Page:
“Ew! What is that?”
It’s impossible to slink down on a bench, but if I could have, I would have. This is because the “ew” is directed at me, by my best friend, who is also the leader of our small pack. She is seven, with appraising blue eyes, a quick tongue and a rather judgmental spirit. We follow her like ducks.
The rest of the girls titter into their PB&Js.
“That” is my mother’s favorite leftover sandwich filling: Salmon Loaf.
Piping hot and right out of the toaster oven, slathered in sour cream mixed with fresh dill, I don’t mind Salmon Loaf. I mean, it’s not my favorite dinner. I don’t jump up and down and celebrate. I can think of a thousand things I’d like better; pizza, spaghetti, a turkey sandwich from Weldon’s, a hamburger… my sister’s squashed peanut butter and honey sandwich from the bottom of her bag that she forgot about. Anything, really. Even anything else my mom makes, even chicken. But hot, for dinner, with a side of buttered broccoli and maybe some rice, I’m ok. It’s ok. Like a thicker, very fishy, less luxurious crab cake, but I don’t know that yet because I’m about six.
The day after, however, I do mind. I mind a lot. Because when you open your snoopy lunchbox, and you unwrap the world’s fattest sandwich, and it is two fat slices of whole wheat bread surrounding a thick slab of what looks like bright pink bread, bread mixed with spam even, and that bread stinks like the seal tank at the zoo mixed with the back of the bus and the whole thing is cold, and you (I) are (am) in the first grade… well, this is the dictionary definition of mortification.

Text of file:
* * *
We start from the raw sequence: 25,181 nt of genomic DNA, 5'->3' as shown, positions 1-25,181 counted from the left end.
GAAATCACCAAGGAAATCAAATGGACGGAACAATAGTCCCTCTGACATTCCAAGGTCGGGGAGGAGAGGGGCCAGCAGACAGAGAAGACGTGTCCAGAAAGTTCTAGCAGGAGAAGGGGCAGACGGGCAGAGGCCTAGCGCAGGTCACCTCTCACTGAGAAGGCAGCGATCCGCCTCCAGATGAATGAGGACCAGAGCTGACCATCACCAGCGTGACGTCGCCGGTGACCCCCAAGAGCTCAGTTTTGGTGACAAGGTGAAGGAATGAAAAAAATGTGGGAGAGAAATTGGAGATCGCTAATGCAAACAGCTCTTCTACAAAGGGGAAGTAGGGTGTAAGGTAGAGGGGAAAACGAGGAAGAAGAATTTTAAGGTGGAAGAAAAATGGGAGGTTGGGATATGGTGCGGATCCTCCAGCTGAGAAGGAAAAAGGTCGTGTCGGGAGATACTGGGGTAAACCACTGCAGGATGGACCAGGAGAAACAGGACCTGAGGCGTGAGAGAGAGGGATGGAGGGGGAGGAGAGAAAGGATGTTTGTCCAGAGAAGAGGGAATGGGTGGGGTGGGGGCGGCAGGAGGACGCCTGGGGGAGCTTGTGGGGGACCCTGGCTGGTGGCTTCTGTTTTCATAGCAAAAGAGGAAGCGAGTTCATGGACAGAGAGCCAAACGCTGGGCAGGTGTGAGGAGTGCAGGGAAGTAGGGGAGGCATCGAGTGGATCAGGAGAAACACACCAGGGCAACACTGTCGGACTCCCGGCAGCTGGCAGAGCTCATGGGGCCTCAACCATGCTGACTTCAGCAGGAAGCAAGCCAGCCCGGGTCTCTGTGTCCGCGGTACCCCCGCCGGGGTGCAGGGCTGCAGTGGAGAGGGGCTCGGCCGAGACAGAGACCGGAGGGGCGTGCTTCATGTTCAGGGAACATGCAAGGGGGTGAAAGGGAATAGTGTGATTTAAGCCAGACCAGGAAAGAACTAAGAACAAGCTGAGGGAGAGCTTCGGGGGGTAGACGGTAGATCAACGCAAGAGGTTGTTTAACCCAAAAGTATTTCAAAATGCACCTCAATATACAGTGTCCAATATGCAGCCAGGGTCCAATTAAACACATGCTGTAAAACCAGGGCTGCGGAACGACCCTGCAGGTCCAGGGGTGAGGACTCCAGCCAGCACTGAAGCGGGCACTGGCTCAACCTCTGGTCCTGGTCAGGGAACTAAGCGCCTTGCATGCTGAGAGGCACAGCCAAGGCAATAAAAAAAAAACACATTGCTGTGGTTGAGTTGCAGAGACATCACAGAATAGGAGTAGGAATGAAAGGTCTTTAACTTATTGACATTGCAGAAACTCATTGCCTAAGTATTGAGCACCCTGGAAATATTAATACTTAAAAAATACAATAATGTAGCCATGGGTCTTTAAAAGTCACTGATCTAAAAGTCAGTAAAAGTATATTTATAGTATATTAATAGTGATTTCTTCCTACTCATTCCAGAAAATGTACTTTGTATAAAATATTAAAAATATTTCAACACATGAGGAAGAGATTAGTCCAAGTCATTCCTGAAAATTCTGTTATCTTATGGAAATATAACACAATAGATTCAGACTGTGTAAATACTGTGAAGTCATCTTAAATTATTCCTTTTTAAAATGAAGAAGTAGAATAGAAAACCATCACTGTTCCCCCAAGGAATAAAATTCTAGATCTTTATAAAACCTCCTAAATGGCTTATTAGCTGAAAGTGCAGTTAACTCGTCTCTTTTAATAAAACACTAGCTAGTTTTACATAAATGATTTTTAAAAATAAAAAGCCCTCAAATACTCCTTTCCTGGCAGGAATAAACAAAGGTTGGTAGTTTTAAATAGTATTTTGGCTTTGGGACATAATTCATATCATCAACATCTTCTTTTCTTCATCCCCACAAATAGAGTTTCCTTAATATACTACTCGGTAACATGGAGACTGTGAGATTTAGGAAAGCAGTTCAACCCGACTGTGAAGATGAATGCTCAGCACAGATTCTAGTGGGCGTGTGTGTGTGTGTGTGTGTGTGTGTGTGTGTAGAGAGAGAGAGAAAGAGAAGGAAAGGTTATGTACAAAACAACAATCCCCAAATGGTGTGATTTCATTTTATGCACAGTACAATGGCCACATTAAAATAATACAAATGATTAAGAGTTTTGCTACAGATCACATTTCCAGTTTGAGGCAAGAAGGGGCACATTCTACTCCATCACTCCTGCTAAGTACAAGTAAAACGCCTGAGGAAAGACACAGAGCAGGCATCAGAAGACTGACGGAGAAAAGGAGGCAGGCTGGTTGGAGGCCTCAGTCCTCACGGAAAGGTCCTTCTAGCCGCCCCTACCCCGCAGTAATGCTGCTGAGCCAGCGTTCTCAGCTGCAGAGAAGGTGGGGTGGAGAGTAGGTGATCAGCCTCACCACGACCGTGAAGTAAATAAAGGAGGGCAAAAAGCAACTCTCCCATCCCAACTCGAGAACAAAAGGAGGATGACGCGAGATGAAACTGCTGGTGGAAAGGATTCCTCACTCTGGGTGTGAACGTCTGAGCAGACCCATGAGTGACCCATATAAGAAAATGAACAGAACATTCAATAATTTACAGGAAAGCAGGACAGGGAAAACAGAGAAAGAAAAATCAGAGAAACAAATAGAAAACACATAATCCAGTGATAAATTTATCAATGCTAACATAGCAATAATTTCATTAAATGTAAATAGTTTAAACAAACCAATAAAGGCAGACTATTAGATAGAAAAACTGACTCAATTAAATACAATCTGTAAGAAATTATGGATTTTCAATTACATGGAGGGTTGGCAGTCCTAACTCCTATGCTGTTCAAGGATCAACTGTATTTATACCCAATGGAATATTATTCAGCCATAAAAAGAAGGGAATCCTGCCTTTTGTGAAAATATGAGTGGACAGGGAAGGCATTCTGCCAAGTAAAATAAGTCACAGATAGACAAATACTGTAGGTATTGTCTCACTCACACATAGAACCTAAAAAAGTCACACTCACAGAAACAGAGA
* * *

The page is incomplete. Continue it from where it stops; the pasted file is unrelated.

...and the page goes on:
Mortification: 1. Great embarrassment and shame 2. Salmon loaf sandwich.
Overall my mom was a pretty good lunch packer. She tended to err on the side of healthy; no candy snuck in for me, except the blissful week between Halloween and my birthday. But I could count on a decent sandwich from the rotating players of cheese, peanut butter and jelly, and bologna with mustard. Maybe there was turkey too sometimes. Often there were repurposed leftovers, like chicken with mustard, which was acceptable but not my favorite. Never ever were the sandwiches on white bread. Inside the little brown bag would also be a piece of fruit and possibly a dried out Chips Ahoy cookie or two, which was a sad sort of treat. No tender notes, no drawings of hearts, just healthy, wholesome food. On the coldest of cold days, my mom would pack alphabet or chicken noodle soup in a thermos as a treat, and I never didn’t thrill to unscrew the cap and find it still warm inside. I think I still would.
But then, there was Salmon Loaf, which I lived in fear of. I have no idea how she made it, but let me take a guess. There was definitely canned salmon, probably bread crumbs or maybe stale bread cut up, some egg and milk to moisten, perhaps some various dried or fresh herbs, all mixed together and then set into an aluminum bread pan and baked in the toaster oven until the house smelled like a cannery. It was certainly nourishing and fattening.
I wasn’t sure how it entered my mother’s repertoire, although a brief Google search told me the dish was very popular… during the Depression. Was it a second generation dish? Was it a Pittsburgh thing? (Why would it be? Salmon are not local to land locked Pittsburgh, as far as I know.) Did my grandmother lovingly bake salmon loaf in a Fire King baking dish? Had she lovingly wrapped it in waxed paper and sent the leftovers with her to school? Was my mom revisiting her own lunchtime humiliation on a new generation of Selskys (now Lerners)?
No, according to my mom. She got the recipe from Craig Claiborne in the NY Times. I did a search and have learned that recipe was first published in 1965! She must have had it from a cookbook, because I don’t think my mom was cooking at 15. And yet, it stuck with her and on her somehow, because twenty years later it was being used to terrify school children.